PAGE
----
Look, some of my best friends are Canadian, eh? And the fact is, nobody-but-nobody really expected the US of A to pull it off last night, right? I mean, playing Canada on their home turf, in hockey, with most of the nation right there in the arena, tickets scalped for four figures!--who could have guessed, right?
It shouldn't have happened. It's like the Hawkeyes whacking Duke in hoops, or the Dordt College Defenders going to the Big Apple and besting the Yankees, two of three. Shoot, it's like Florida beating Iowa in sweet corn, or Tucson turning out finer metwurst than Milwaukee. Not in my wildest dreams. It's a sacrilege, really, like speaking in tongues at a Wicca convention or hearing sweet things about Obama at this weekend's CPAC.
We actually felt bad for our friends when Ryan Kessler flicked that one-hander into the empty net in the last minute. And our pastor, our dear pastor, so unflinchingly maple leaf! We almost prayed for him. Much as I didn't want them to lose, that young American team really should have. I mean, really. There ought to be a law, you know? Sometimes, like King David the poet, you start to wonder who really is in charge.
Among my people--the Dutch Calvinists of North America--the Canadians hold a special place, having come to North America only since the Second World War. The day they arrived in Halifax or Toronto or Vancouver, they were already a breed apart, most of them having stood tooth-and-nail against Hitler and his jackboots for four long cold years. Hard-nosed and opinionated, driven by their convictions, full of swaggering earthiness, they made mincemeat of their North American Dutch Calvinist cousins soon after they arrived, had us for lunch. We were fighting about movies, cards, and dancing; they'd just bested the Third Reich. They knew enemies when they saw them. They were a proud bunch, still are.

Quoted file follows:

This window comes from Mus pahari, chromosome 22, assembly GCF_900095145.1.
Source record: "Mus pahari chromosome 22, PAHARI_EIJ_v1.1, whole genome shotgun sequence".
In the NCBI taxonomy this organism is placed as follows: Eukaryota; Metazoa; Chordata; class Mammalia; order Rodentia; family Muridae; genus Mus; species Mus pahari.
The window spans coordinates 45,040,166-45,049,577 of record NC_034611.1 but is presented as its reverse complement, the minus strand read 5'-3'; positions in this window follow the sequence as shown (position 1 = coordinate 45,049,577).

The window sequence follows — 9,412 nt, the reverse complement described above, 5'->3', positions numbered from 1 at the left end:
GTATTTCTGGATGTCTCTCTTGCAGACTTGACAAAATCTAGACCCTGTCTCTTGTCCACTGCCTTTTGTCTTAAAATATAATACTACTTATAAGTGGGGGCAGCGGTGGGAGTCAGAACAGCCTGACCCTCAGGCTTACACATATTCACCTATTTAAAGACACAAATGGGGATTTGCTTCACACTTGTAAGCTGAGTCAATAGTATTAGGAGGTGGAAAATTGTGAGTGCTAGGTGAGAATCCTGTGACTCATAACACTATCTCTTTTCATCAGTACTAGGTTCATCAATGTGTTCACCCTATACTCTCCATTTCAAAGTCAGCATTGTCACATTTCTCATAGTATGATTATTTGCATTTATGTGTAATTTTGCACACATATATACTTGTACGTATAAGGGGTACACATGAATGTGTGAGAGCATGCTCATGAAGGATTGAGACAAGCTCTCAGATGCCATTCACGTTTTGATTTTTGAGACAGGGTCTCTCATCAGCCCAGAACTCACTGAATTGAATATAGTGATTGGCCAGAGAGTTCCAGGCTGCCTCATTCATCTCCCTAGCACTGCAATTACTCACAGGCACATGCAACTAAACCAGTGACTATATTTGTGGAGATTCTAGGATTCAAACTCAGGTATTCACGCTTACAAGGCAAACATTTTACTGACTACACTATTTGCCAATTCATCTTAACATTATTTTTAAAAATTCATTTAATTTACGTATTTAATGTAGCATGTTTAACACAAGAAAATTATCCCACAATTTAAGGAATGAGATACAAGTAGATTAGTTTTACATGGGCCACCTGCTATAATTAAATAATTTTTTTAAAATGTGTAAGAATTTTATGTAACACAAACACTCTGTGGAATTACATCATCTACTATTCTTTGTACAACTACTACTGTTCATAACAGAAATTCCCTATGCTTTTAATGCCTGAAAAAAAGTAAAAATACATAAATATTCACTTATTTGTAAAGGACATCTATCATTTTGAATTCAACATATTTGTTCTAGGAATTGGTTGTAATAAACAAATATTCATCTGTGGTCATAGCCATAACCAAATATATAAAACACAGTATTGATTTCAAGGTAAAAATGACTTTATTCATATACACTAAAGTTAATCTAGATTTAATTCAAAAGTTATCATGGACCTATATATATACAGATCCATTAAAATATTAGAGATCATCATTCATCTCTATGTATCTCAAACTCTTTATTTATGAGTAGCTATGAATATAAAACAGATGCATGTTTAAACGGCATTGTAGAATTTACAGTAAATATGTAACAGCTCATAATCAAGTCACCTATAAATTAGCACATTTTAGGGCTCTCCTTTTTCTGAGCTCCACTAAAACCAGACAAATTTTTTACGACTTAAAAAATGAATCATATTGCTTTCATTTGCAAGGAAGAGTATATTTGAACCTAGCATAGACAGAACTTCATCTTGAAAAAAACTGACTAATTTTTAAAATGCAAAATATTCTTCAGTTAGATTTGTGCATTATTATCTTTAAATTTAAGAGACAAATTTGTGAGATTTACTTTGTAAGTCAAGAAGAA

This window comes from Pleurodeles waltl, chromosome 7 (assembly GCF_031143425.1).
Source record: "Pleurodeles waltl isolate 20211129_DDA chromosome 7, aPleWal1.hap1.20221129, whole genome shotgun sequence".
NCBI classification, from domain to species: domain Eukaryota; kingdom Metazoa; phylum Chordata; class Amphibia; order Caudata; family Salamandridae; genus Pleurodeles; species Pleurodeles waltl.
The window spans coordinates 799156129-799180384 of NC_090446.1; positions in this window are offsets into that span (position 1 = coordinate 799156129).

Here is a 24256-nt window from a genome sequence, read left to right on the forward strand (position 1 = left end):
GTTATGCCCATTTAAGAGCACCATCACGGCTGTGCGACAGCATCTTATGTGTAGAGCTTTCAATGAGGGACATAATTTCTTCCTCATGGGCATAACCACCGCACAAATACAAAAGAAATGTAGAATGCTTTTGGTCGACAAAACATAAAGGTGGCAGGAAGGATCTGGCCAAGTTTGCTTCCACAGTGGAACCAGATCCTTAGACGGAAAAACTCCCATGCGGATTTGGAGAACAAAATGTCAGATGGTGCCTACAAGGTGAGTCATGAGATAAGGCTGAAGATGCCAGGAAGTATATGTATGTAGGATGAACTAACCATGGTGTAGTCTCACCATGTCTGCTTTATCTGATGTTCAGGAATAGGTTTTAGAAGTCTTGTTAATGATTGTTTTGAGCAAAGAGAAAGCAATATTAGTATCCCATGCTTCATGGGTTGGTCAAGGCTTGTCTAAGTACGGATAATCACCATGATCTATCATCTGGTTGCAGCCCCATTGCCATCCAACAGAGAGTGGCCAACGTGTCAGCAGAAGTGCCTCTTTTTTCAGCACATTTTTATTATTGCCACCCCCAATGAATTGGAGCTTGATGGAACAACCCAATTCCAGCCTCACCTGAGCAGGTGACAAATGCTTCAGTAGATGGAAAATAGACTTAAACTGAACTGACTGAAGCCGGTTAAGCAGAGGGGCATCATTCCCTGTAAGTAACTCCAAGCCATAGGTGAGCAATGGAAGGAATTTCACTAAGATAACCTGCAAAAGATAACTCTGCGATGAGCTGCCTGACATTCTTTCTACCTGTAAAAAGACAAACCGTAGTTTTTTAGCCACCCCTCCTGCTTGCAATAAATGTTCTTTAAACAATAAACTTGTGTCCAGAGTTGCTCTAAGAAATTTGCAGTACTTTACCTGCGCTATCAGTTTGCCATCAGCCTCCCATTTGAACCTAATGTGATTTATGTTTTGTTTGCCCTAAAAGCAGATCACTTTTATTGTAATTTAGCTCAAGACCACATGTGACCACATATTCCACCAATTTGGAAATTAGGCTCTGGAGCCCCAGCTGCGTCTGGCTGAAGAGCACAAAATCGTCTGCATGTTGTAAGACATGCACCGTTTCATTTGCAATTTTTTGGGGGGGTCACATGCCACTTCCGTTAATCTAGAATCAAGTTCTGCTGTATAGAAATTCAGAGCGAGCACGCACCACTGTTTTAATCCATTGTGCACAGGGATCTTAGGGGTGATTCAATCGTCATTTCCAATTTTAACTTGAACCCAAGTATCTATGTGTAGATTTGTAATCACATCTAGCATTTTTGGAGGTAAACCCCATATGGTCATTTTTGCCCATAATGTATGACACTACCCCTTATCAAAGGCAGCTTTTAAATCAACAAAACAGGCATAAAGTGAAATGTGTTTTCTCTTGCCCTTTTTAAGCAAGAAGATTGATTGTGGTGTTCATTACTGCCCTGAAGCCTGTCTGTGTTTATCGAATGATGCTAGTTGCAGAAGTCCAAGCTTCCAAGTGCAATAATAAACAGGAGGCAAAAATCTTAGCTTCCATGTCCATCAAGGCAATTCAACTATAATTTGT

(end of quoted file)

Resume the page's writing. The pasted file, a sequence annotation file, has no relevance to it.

And then there's the sad misfortune of having to live next door to the world's only super-power (with apologies to China). Canada is the slight kid whose older brother won Punt, Pass, Kick two years running, not to mention the Nobels. We're massive in everything, including ego; they've got to fight for every bit of pride, especially since most Americans don't know what Saskatchewan is or where on earth to find it.
To most Americans these days especially, Canadians are stupid too, not to mention sickly, having fallen for socialized medicine, which means they stand in line even if all they have is the measles. Furthermore, socialists have no backbone. They don't believe in bootstraps, don't even have 'em. Besides, all those Canadians are on welfare, at least that's what I've heard. And they're unholy--they like gays. What's more, they let anybody into that country. Toronto's like the United Nations, full of burkhas, and who knows what they're carrying under all those robes? No one's in charge up there. And what's with that silly French language all over the place?--don't they know that English is the language of free people and good Christians?
The rhetoric from down here has to have been awful for the last year, just awful. But last night, something even worse happened--Team Canada got nailed by a bunch of upstart Yankees. They lost, 5-3, even though for the last ten minutes, they should have been shooting fish a barrel. They just couldn't hit home. Just couldn't.
Last night, I wasn't so much proud to be an American as I was relieved I wasn't Canadian--imagine the wailing and gnashing of teeth, imagine the Labatt's, the Molson. This is how bad it was: by late last night, city officials took a look at a crowd of over 200,000 mad Canucks and shut off the beer. I'm not kidding. That bad. Would it have killed the US to lose?
Really, we felt bad last night. Really, we did.
Goliath dodged 40-some stones, then just reached over and smacked down the shepherd boy. That kind of thing. You sort of feel bad.